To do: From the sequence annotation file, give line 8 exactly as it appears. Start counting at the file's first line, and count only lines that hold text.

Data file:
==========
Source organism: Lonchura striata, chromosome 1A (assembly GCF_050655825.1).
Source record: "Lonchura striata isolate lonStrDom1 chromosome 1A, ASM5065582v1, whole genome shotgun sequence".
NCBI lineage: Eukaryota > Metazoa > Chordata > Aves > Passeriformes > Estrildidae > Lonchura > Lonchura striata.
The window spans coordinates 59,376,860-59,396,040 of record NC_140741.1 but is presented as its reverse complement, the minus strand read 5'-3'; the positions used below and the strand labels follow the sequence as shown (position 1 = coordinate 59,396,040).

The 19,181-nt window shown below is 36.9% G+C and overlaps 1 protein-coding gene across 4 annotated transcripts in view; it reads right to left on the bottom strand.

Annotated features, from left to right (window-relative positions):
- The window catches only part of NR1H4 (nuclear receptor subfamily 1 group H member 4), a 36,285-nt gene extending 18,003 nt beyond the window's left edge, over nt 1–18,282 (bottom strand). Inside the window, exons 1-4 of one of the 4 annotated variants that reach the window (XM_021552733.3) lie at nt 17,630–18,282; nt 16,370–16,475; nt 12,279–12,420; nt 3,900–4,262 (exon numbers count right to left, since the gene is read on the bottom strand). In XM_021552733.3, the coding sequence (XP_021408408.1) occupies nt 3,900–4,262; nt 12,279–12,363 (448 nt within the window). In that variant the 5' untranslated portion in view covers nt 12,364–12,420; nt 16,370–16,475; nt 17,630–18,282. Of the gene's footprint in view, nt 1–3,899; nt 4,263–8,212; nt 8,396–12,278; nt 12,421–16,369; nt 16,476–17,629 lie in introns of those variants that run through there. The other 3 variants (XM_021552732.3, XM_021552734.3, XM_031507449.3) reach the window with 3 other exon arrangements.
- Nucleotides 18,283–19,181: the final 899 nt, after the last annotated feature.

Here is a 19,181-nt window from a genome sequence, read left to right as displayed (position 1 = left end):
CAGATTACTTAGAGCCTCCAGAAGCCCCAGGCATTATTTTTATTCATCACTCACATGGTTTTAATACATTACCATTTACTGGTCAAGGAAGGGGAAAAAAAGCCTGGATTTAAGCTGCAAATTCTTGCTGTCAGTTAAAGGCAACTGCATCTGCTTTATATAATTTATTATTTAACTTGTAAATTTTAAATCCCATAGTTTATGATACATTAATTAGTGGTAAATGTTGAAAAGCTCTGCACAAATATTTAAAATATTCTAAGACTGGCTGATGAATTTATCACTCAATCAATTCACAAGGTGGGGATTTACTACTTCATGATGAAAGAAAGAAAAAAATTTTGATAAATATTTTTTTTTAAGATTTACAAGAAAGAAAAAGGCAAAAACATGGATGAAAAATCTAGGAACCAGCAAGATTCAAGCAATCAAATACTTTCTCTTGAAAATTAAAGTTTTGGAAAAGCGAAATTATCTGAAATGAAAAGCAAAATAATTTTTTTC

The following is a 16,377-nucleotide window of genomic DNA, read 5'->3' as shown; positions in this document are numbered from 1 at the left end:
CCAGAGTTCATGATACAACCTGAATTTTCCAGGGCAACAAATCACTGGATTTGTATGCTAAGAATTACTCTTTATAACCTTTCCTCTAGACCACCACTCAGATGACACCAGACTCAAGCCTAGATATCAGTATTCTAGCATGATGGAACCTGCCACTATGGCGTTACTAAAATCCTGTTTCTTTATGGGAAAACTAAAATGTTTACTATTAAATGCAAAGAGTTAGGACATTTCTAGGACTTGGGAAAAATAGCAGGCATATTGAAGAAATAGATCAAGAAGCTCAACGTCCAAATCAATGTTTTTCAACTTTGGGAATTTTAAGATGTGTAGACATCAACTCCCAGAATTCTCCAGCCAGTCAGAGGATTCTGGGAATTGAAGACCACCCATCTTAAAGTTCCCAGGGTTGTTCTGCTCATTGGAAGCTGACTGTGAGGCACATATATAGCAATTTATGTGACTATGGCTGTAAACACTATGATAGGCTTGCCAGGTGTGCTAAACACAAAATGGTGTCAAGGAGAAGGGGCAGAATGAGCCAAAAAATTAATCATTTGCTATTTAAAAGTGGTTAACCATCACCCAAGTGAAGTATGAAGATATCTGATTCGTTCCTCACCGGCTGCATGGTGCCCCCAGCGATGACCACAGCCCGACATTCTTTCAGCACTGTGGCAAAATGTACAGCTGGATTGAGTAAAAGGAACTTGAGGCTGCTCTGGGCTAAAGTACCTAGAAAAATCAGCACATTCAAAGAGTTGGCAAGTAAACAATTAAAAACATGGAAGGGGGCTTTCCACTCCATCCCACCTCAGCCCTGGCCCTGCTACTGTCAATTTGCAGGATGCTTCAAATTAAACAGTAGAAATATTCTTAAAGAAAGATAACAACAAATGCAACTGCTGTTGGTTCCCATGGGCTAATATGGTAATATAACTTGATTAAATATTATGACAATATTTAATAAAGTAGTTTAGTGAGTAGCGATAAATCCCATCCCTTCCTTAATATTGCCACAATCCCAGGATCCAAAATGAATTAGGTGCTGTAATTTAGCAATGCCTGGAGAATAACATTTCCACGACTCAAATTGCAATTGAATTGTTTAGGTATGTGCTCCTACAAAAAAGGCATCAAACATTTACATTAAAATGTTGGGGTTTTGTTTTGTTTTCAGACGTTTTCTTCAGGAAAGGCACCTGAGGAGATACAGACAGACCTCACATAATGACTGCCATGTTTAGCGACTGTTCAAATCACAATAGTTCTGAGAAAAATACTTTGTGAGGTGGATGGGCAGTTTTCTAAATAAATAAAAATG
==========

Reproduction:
- Nucleotides 18,283–19,181: the final 899 nt, after the last annotated feature.